Real Study Results Are Sometimes Hard To Find
The real study results are sometimes hidden or not even included in the article itself.
Workers Compensation statistics can be used to make an invalid point by massaging the data to make sure the data fits the assertion. Overall, misleading statistics are becoming more popular. Writing an article that does not actually agree with the study takes being misleading to a whole new level.
One of the more recent articles that over-embellishes the study results is between cancer and red meat consumption. In fact, there were many articles that left out the fact that there was an association between red meat and early death. An association is not the same as conclusive evidence or a correlation.
The Guardian newspaper out of the United Kingdom actually included the whole article. One of the most stark statements in the complete article on the study is:
This US study looked at associations between high intakes of red meat and risk of mortality, finding a positive association between the two. However, the study was observational, not controlled, and so cannot be used to determine cause and effect.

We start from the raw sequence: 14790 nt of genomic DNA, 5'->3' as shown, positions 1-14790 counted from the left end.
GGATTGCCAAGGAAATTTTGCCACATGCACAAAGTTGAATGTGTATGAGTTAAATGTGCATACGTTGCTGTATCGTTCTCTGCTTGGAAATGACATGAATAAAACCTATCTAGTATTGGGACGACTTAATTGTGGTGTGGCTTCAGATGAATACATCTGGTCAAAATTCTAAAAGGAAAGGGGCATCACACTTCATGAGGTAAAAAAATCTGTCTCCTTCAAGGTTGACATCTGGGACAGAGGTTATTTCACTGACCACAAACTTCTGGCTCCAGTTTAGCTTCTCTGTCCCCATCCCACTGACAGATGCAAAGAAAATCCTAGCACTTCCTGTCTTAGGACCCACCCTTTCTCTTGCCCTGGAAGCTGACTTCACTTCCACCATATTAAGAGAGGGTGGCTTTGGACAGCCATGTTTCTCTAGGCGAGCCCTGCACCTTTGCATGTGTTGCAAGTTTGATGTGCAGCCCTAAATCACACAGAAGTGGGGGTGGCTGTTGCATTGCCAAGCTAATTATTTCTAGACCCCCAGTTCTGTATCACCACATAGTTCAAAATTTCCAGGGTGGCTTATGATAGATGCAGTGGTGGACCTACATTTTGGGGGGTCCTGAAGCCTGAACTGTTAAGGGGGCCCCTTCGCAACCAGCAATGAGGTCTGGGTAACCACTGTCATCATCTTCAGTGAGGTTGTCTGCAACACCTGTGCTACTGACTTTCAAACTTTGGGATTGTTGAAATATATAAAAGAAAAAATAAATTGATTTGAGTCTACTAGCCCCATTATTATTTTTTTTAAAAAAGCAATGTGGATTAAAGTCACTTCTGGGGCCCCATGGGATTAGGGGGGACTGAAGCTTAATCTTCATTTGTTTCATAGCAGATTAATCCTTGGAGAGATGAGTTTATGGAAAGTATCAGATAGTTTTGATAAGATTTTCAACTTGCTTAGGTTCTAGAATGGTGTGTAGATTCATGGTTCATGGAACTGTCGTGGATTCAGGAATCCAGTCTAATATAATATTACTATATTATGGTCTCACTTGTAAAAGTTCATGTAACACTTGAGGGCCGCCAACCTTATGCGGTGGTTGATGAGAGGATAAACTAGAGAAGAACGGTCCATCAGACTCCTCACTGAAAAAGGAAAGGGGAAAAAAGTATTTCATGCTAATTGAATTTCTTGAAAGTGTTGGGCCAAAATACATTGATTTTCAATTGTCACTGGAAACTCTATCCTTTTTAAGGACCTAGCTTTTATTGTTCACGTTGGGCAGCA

The Guardian article was actually a correction of an even more boastful but untrue statement. The original stated that an extra serving of red meat raised mortality rate by a fifth without specifying frequency of consumption.
The study should have made a correlation, not an association. Correlations are much more accurate than an association. In other words, there s really no direct correlation between eating red meat and cancer. Most often, a correlation between two variables of more than 80% is seen as being a strong correlation.
The bottom line is there may be a correlation between red meat and stomach cancer, but this study does not address the matter with validity.
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